A shuttered manufacturing facility on Dobyns Road has a new owner and a new lease on life, with new employees expected in the next few months.
Shaw Plant HT, located on Dobyns Road in Stuart, closed at the end of 2017.
Ten Oaks, LLC, in Stuart, bought the assets to accelerate expansion plans, help grow the county’s tax base, and bring new job opportunities.
Now known as Ten Oaks LLC, Dobyns Facility, the former Shaw manufacturing facility is undergoing a metamorphosis in preparation for its future, according to company officials Terri Birkett, vice president and Adam Birkett, sales manager.
A lumber packing operation currently is being operated at the Dobyns Facility, and a maintenance crew is in the process of revamping and refurbishing it, Terri Birkett said.
“We now are trying to revamp the production line, so it will be compatible with what we’re doing” at the Progress Drive facility, she said.
The company also has ordered some proprietary equipment for the facility, with plans of “cranking it up in three months, we hope. Hopefully, we’ll be able to hire more people,” she said.
“We have already hired about 20 of the former Shaw employees,” Terri Birkett said. Some are working at the Dobyns Facility; others are production employees at Ten Oaks’ facility on Progress Drive.
Adam Birkett, a fourth generation company official, explained that the additions at the Dobyns Facility will translate into expansions/growth at both facilities.
Expansions are planned in phases, Terri Birkett said, adding that the lumber packing operation is the first phase. That, in turn, will allow for the company to expand operations at its other facility, she said.
Adam Birkett explained the company has invested in the facility on Progress Drive, including adding more advanced equipment and processes. “That is allowing us to leverage our investment” in the Dobyns Facility to increase the scope of operations.
The company manufactures solid strip hardwood flooring, currently in 2 ¼ and 3 ¼ inch strips, Terri Birkett said.
The Dobyns Facility “will allow us to go bigger and it will allow us to expand our offerings to our customers,” Adam Birkett said.
Although both facilities represent the company’s present and future, the Dobyns Facility also figures prominently in its past.
“It has come full-circle,” Adam Birkett said of Ten Oaks LLC Dobyns Facility.
Stuart Lumber Company was formed in May, 1922, according to Terri Birkett. In 1949, V.R. Williams, her grandfather and a saw-miller, bought the company and employed eight people.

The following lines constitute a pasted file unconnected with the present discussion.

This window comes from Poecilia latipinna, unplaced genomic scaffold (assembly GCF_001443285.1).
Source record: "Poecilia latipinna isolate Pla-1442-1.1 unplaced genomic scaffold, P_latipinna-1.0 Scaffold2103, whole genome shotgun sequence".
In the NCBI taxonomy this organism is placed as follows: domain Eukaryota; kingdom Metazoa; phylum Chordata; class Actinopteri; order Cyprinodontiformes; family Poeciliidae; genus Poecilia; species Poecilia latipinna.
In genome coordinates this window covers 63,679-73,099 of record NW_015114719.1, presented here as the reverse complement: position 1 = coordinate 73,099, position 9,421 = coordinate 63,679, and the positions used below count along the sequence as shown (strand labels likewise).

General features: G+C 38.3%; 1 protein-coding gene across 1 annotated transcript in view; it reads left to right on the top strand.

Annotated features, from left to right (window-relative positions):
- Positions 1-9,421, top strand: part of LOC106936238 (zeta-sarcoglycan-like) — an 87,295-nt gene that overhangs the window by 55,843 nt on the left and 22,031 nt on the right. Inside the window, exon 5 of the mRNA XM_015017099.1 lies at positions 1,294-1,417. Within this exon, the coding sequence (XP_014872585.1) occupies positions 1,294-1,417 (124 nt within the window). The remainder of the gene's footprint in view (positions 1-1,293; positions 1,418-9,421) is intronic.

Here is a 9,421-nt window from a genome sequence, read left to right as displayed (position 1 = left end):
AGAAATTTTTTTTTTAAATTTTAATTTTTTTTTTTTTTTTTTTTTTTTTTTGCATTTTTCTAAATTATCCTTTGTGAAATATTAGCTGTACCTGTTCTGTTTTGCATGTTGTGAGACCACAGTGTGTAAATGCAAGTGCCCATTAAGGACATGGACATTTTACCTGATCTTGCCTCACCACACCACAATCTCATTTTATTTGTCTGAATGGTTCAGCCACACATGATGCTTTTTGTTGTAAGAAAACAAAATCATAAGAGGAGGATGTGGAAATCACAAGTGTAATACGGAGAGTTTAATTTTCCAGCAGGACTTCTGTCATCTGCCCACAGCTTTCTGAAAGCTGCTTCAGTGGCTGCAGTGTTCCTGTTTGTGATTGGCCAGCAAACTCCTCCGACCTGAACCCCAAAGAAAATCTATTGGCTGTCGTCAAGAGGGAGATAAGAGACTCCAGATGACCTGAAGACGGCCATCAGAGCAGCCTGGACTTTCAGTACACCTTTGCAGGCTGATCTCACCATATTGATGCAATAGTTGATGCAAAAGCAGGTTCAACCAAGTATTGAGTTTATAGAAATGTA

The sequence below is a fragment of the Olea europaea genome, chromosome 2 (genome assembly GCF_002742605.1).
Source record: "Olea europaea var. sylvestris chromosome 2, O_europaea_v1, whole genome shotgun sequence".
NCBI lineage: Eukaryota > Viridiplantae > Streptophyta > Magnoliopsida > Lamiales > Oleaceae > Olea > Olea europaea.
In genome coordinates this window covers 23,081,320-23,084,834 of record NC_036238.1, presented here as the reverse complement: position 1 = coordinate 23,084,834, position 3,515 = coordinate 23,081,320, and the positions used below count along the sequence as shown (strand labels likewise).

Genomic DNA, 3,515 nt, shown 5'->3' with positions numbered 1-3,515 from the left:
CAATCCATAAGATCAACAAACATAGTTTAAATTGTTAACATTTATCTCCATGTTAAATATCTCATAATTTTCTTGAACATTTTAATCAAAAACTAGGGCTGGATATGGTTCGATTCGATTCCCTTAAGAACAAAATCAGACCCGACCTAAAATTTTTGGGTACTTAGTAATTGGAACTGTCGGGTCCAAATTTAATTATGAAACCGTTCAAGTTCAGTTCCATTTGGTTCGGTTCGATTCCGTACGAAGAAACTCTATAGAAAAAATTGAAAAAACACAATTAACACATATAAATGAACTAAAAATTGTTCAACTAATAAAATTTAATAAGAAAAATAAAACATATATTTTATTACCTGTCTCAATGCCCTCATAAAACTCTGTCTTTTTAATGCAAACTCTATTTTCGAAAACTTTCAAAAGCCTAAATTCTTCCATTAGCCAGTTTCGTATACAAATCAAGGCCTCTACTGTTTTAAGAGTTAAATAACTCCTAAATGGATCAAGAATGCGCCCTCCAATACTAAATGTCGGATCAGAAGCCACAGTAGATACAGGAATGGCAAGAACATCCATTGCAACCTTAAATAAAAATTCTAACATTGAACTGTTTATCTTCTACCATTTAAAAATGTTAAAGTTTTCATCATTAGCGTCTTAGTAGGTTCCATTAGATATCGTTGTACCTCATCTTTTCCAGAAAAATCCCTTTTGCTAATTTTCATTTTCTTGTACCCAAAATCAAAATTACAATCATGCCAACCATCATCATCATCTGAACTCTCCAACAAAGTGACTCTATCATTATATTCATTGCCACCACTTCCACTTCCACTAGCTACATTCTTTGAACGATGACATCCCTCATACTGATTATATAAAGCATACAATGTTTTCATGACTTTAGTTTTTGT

In 1957, Williams’ son, Buddy Williams –Terri Birkett’s father and Adam Birkett’s grandfather – returned to Patrick County from auto diesel school and started working full time at Stuart Lumber Company. His job was keeping the equipment running, she said.
In 1954, at the peak of the hardwood flooring heyday, the government approved the use of wall-to-wall carpet in their housing loans, Terri Birkett said. The number of flooring plants plummeted by the early 1970s, from 120 mills to only 12 mills in operation, she said.
The Stuart mill survived partly because its product line was expanded to include particleboard in 1969, she said, adding that the company was sold to the Masonite Corp. in 1977. That company closed the flooring operation two years later, in 1979.
Williams purchased the flooring plant from Masonite in 1982, Birkett said. He then built the Stuart Flooring facility on Dobyns Road and installed the flooring equipment. Production began there in 1984, she said. In 1998, Williams sold the Dobyns facility to Tarkett Flooring. That company later sold the facility to Shaw, she said.
Buddy Williams bought the facility on Progress Drive in 2004, and the company developed a new process to seal the flooring it produced, creating a new market niche.
With Gary Birkett as the production manager, “We did a new thing in an old industry,” Terri Birkett said, and recalled “we shipped the first truck” of flooring in 2006.
With the acquisition of the Dobyns Facility, the company is poised for continued growth and expansion.
Standing in a production area of the facility on Progress Drive, Adam Birkett said. He explained when the company first moved in that facility, it was difficult to envision filling the space.
“I thought we’d never fill this up. A few years later, we’ve got our elbows against the wall,” he said.
While “it may be difficult to envision, the Dobyns Facility is going to grow just like this one,” Adam Birkett said.